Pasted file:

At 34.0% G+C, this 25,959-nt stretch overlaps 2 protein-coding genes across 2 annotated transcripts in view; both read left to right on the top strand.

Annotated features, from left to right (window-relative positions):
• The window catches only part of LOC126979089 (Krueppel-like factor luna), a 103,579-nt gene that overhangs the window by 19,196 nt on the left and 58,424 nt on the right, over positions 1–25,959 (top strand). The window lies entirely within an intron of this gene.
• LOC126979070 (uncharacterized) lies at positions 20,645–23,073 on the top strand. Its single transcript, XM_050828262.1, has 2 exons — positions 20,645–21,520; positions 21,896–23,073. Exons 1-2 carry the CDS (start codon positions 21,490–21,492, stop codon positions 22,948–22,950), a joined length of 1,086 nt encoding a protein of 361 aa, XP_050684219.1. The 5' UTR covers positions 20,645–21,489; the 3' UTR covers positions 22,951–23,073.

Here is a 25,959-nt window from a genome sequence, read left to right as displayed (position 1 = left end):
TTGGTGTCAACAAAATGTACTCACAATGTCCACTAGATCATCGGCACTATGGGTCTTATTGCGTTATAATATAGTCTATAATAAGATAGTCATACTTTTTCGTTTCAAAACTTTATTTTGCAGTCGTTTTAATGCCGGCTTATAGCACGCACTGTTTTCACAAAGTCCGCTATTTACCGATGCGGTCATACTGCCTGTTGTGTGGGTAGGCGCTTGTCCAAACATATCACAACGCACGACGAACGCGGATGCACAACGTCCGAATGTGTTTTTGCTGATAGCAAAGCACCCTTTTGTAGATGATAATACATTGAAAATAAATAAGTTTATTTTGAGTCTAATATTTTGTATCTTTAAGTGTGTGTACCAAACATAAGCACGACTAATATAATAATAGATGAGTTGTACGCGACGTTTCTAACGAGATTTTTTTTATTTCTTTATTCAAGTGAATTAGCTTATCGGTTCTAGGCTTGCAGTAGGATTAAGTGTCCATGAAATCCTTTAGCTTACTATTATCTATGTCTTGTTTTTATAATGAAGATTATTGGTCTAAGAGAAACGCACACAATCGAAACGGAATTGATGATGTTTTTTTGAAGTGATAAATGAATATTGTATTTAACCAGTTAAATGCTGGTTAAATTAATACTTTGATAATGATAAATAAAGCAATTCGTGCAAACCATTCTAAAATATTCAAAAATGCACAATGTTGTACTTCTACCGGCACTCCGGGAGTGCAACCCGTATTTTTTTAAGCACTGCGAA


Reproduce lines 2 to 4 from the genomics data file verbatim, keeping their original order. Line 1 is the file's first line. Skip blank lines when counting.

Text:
Annotated features, from left to right (window-relative positions):
• The window catches only part of LOC126979089 (Krueppel-like factor luna), a 103,579-nt gene that overhangs the window by 19,196 nt on the left and 58,424 nt on the right, over positions 1–25,959 (top strand). The window lies entirely within an intron of this gene.
• LOC126979070 (uncharacterized) lies at positions 20,645–23,073 on the top strand. Its single transcript, XM_050828262.1, has 2 exons — positions 20,645–21,520; positions 21,896–23,073. Exons 1-2 carry the CDS (start codon positions 21,490–21,492, stop codon positions 22,948–22,950), a joined length of 1,086 nt encoding a protein of 361 aa, XP_050684219.1. The 5' UTR covers positions 20,645–21,489; the 3' UTR covers positions 22,951–23,073.